The Jackson County, Mich., Sheriff's Office and the Blackman Township public safety departments are replacing their current analog in-car video camera systems with digital systems. The digital system's cameras--which will be mounted near the rear-view mirror in patrol cars--will send video from the car to a server via a wireless connection so that the video cannot be altered or manipulated, according to Blackman Township Public Safety Director Mike Jester. He noted that this will help prevent defense attorneys from arguing in court that the tapes have been tapered with. In addition, officers will no longer have to worry about switching tapes, Jester said. The digital system will also allow law enforcement officials to more easily access incidents, and will deliver a picture that is far clearer than the video from the old analog system, said Jackson County Sheriff Dan Heyns.

"GPS Tracking Like a Stakeout"
Telegram & Gazette (08/24/07) P. A1; Nugent, Karen

technology has assisted in the arrest of arson suspects Michael P. Dreslinksi and John D. Rousseau. Rousseau was formerly charged with alleged involvement in five Clinton County fires last year, but the charges were dropped. In July, suspicions that the men were involved with criminal activity, along with their 15-year history with police, led law enforcement to obtain a "Blood warrant" for placing a GPS tracking device on Dreslinski's truck; the truck was then tracked to an abandoned paper mill shortly before a fire at the mill was reported. In Sterling and Holden, the men were also the prime suspects. Former president Ronald Reagan first authorized the use of GPS for civilians following military investigations of the technology in 1983. A Superior Court judge must issue a mandate to law enforcement for placing GPS devices on vehicles due to the expanse of area involved in the monitoring; the device can be used as legal evidence until it enters a private home. In the 1980s, courts ruled that law enforcement must have reasonable suspicion or probable cause in order to employ GPS technology in a case. Attorney Edward P. Ryan Jr. says obtaining a warrant circumvents the potential for the case being overturned by citing Article 14 of the Massachusetts Constitution, noting that citizens are immune to unreasonable searches and seizures. Dreslinksi and Rousseau have been arrested for burglary, impersonation, and breaking into police and railroad radio frequencies.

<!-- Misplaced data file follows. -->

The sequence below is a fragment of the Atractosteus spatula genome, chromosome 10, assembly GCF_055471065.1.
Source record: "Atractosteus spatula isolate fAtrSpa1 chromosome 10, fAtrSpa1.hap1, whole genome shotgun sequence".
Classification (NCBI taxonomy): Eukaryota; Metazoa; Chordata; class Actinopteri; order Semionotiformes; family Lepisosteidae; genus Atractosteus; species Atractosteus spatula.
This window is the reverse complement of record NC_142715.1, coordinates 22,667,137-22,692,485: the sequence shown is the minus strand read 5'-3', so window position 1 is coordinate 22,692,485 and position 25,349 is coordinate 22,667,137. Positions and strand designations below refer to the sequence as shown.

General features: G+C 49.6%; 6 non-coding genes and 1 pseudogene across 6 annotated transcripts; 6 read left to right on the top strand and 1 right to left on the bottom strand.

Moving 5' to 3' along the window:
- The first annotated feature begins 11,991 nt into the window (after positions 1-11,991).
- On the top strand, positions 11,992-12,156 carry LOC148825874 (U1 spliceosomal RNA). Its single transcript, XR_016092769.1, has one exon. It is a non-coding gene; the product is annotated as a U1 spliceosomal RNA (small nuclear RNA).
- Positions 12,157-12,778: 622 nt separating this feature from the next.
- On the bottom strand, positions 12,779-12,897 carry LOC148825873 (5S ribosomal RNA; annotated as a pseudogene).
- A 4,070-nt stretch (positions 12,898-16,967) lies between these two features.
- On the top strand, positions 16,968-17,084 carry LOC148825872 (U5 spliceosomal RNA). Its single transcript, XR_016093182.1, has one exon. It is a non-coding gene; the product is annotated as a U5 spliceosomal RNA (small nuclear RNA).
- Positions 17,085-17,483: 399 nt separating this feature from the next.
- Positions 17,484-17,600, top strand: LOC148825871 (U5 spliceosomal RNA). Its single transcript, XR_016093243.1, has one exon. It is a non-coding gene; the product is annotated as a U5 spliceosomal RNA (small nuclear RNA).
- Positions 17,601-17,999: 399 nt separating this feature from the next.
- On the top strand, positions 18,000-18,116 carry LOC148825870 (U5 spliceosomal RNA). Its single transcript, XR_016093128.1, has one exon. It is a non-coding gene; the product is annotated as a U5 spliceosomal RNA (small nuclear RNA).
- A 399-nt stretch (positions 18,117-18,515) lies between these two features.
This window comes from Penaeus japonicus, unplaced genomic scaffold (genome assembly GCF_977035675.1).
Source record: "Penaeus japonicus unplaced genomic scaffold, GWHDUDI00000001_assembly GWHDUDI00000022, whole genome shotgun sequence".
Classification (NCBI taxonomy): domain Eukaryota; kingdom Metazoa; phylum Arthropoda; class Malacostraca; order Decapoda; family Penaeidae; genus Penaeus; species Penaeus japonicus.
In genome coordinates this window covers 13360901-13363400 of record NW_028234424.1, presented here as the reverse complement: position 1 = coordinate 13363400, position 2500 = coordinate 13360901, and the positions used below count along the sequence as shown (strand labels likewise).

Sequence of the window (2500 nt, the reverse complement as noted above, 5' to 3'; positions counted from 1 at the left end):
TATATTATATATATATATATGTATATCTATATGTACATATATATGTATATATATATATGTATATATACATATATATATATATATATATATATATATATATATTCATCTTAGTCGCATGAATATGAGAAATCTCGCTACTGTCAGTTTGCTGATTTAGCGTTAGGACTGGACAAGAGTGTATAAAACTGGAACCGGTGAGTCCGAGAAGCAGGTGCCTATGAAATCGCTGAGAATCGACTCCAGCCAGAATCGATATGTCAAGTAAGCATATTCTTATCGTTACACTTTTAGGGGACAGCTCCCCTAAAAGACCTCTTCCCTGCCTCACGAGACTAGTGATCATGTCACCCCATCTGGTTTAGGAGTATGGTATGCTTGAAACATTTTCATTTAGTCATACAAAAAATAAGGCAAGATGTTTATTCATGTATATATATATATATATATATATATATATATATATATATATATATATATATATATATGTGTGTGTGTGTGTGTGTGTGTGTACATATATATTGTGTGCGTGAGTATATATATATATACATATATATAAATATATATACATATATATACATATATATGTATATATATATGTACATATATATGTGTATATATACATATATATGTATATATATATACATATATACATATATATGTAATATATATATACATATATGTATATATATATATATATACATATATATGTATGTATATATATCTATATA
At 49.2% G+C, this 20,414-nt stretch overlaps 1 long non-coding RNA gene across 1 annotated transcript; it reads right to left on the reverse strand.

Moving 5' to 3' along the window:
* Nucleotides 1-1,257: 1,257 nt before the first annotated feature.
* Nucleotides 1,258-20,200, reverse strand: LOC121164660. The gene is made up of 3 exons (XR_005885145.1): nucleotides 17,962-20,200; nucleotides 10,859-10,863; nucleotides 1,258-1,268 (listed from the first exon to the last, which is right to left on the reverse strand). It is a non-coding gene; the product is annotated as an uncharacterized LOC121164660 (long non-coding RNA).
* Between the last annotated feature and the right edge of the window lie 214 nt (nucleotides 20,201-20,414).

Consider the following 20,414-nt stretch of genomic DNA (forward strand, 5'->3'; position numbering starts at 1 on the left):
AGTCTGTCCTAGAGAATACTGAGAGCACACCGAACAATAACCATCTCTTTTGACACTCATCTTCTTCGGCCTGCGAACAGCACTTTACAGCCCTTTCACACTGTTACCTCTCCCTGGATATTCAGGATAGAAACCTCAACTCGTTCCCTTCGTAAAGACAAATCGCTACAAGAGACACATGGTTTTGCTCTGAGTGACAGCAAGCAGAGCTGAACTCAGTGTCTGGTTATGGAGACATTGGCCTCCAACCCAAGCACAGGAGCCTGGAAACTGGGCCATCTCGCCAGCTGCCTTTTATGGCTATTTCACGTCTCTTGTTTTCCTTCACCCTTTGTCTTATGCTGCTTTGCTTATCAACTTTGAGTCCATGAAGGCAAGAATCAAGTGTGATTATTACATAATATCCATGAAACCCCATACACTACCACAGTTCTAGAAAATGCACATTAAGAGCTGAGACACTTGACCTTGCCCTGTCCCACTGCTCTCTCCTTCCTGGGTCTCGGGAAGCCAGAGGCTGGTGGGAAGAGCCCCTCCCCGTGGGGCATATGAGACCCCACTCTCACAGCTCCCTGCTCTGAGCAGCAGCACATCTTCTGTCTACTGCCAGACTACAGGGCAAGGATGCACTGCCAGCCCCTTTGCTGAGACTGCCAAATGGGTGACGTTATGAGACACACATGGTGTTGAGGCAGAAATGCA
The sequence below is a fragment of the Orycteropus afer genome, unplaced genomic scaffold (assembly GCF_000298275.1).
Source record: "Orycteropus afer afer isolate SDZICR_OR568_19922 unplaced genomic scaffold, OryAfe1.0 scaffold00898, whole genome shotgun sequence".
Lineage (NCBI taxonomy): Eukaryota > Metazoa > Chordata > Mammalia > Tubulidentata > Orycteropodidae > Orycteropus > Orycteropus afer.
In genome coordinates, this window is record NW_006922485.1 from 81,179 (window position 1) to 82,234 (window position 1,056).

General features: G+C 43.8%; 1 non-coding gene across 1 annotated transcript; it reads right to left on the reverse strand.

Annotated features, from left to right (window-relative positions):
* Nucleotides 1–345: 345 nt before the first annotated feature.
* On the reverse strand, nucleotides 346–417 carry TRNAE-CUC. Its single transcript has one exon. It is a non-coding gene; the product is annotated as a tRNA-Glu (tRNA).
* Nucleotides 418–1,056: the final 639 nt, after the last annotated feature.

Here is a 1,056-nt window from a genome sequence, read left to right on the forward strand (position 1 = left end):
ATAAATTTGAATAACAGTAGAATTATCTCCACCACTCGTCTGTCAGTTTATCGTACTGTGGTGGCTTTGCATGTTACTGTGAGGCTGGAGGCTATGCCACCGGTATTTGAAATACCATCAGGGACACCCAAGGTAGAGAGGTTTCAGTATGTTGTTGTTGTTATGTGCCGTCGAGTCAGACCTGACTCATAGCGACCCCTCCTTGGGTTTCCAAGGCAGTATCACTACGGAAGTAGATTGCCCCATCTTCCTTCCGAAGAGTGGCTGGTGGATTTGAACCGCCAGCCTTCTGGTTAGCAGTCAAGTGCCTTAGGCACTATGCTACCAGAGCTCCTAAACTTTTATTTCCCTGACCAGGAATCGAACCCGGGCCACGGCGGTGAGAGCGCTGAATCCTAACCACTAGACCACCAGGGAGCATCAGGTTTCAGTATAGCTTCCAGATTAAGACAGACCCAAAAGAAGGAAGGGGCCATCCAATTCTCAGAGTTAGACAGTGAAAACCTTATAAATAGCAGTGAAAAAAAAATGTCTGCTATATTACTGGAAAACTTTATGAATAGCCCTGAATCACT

"McLean Co. Uses Map Program to Test Sex Offenders' Compliance"
Pantagraph (08/25/07); Cima, Greg

In McLean County, Ill., geographic information system (GIS)